Vatican II, the Vatican Press Office and covering the council

VATICAN CITY — The 50th anniversary of the opening of the Second Vatican Council is being celebrated as a major step in the opening of the Vatican Press Office, the successor of the council’s information office.

(CNS/L’Osservatore Romano)

LUMSA, a Rome university nestled between St. Peter’s Square and Vatican Radio, held a conference this morning marking the 50th anniversary of the press office, its evolving role and — more generally — the church’s changing attitude toward and relationship with the press.

As Catholic News Service marks the 50th anniversary of Vatican II by posting the dispatches written by its team of reporters covering the council, the work they produced becomes even more striking in the light of the problems that faced Italian Catholic journalists trying to report on the council.

During the Second Vatican Council, Raniero La Valle was editor of Avvenire, the Italian bishops’ daily newspaper. He said the fact that during the first session of the council almost everything officially was considered secret “put us in great difficulty.”

“Information did come out, but we couldn’t write most of it,” he said this morning. “Our hands were tied behind our backs.”

La Valle said Italian news stories about the 1962 session of the council are “not fully accurate” because the Italian Catholic press felt bound by the secrecy rules, while the Italian secular press based their reports on interviews with anyone they could find. La Valle said most of those willing to be interviewed had an agenda and wanted to get out their point of view.

“The council could not be covered except as a scoop by secular journalists,” he said.

As the old CNS stories spelled out, the U.S. bishops participating in the council acted quickly to help the English-speaking journalists cover the council. They established a panel of experts to meet with reporters each day and answer their questions.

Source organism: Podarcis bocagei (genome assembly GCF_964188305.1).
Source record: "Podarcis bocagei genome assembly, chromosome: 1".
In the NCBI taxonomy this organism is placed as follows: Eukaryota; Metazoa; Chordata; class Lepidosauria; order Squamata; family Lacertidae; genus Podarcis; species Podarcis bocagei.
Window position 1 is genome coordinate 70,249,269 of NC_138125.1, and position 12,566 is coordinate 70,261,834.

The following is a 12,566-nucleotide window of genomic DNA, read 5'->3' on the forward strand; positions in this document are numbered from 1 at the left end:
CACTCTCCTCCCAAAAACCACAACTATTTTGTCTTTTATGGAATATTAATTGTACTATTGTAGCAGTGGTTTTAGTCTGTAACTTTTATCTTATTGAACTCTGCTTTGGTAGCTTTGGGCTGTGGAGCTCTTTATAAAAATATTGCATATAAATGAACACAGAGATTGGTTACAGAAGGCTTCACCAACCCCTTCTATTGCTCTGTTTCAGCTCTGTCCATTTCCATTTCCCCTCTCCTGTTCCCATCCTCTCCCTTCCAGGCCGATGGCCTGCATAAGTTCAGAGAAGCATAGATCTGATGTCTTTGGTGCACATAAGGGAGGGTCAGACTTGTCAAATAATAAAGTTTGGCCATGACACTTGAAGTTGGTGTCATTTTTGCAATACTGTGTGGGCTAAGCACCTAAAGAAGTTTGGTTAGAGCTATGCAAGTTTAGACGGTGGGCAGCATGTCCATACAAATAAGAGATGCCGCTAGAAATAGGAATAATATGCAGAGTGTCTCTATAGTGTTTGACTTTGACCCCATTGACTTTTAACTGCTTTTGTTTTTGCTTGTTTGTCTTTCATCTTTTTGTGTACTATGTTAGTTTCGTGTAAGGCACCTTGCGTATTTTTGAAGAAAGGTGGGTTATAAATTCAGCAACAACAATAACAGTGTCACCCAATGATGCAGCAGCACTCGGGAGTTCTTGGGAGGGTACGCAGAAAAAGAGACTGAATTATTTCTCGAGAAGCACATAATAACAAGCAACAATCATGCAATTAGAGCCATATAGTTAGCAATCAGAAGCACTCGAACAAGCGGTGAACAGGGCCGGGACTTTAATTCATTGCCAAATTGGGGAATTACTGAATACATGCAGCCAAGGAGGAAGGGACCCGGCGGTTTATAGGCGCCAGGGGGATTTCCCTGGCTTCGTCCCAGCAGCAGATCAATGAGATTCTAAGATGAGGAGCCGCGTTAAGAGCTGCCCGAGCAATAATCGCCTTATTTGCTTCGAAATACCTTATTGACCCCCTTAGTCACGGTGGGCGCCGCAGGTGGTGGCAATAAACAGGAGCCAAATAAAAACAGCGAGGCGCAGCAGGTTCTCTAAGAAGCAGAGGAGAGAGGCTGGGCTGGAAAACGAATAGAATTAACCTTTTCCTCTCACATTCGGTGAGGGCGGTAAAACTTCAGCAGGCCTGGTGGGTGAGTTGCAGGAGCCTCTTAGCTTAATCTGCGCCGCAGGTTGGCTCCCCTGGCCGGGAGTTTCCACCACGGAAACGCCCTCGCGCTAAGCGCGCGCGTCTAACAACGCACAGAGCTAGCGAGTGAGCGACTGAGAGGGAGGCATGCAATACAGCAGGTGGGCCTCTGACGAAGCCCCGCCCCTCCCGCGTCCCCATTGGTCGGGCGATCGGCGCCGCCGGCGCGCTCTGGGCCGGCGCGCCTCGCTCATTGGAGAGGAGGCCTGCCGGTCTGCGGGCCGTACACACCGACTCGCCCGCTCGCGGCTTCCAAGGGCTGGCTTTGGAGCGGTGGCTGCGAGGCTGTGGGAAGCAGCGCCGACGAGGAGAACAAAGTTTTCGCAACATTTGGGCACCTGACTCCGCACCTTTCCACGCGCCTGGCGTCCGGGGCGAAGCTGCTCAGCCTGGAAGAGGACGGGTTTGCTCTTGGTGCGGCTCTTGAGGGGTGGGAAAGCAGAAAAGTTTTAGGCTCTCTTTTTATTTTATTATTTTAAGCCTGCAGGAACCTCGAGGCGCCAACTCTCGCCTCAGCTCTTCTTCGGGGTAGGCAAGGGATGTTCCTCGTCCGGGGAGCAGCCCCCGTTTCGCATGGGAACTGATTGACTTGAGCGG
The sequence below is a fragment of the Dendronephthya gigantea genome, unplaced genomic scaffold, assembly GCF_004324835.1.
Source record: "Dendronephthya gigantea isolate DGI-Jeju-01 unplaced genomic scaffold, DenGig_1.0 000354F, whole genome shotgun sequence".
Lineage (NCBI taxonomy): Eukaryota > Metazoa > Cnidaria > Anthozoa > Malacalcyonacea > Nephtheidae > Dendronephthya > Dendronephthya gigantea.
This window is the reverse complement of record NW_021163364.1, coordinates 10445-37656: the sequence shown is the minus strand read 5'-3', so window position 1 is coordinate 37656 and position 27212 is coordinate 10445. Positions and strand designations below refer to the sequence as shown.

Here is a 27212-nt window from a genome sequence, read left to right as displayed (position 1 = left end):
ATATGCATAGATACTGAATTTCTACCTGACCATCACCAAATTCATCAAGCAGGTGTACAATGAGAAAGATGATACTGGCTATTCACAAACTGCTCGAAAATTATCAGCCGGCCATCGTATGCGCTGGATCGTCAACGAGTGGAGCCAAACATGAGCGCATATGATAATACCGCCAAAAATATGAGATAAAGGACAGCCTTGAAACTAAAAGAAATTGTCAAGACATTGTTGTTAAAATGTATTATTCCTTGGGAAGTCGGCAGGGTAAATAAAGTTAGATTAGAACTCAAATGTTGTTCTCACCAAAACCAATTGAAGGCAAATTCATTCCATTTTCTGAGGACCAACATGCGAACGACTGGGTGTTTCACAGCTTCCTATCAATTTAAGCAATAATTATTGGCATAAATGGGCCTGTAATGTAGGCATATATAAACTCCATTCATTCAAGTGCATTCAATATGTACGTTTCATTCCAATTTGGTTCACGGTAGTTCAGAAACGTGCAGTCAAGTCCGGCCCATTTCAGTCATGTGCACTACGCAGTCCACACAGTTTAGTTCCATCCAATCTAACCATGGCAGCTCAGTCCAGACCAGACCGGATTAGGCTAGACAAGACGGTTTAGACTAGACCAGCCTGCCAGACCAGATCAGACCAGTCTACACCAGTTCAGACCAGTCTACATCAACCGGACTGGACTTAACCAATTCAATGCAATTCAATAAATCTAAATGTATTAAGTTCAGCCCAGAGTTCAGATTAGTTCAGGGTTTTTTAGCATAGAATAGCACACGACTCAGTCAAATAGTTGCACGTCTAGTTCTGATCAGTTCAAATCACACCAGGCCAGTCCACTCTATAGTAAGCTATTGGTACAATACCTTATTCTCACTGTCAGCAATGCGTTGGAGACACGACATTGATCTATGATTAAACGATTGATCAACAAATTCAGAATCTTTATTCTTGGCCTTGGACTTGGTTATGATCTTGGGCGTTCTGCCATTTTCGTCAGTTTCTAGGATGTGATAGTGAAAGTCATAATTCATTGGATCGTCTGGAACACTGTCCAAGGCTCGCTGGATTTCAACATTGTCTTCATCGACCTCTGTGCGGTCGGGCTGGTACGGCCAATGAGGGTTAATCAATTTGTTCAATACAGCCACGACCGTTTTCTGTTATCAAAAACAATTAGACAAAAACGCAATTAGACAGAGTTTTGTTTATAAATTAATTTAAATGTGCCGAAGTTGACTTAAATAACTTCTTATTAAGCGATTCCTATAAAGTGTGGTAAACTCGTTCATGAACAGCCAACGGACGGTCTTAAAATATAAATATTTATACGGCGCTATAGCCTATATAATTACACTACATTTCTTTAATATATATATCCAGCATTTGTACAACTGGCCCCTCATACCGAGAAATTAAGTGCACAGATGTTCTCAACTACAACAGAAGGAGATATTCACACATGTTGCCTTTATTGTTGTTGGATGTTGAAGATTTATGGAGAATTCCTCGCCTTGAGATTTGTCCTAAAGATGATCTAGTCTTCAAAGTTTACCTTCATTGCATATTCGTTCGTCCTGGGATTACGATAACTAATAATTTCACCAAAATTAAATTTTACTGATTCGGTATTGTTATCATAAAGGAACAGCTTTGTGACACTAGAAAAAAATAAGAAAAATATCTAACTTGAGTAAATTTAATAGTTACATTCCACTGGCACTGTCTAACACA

La Valle said that when the second session of the council opened in 1963, Msgr. Pericle Felici, the council’s general secretary, told reporters that while the workings of the council were to be considered secret, reporters should feel free to use “common sense” in determining the limits of the secrecy. From then on, he said, the Italian Catholic media began fully reporting the council.

“For four years, the council was good news and that’s how the public saw it,” he said. Despite traditionalist voices that try to imply the council — or interpretations of it — have destroyed the church, “it remains good news, which is the reason the church is celebrating its 50th anniversary,” La Valle said.

Nov. 24 consistory won’t be one for the record books

VATICAN CITY — Setting a Vatican record today isn’t easy. It took only a few minutes Oct. 24 to find out that the Nov. 24 consistory for the creation of cardinals will not set a record for being the smallest consistory.

(CNS/Paul Haring)

Only six prelates are scheduled to receive their red hats in late November: U.S. Archbishop James M. Harvey, 63, prefect of the papal household; Lebanon’s Maronite Patriarch Bechara Rai, 72; Indian Archbishop Baselios Cleemis Thottunkal, 53, head of the Syro-Malankara Catholic Church; Nigerian Archbishop John Olorunfemi Onaiyekan of Abuja, 68; Colombian Archbishop Ruben Salazar Gomez of Bogota, 70; and Philippine Archbishop Luis Tagle of Manila, 55.

As we reported in our announcement story, Pope Benedict himself was created a cardinal at a smaller consistory. In 1977, the then-archbishop of Munich and Freising was one of four cardinals created.

But many people thought perhaps Pope Benedict would go down in history as the first pope to hold a consistory at which no Europeans were created cardinals.

However, that’s not true either. In 1924, Pope Pius XI held a consistory and created only two cardinals and both were from the United States: Cardinals George W. Mundelein of Chicago and Patrick J. Hayes of New York.

Forces of coercion and the “right to die”

In the New York Times, a writer with personal experience of lifelong disability warns against the spreading legalization of assisted suicide: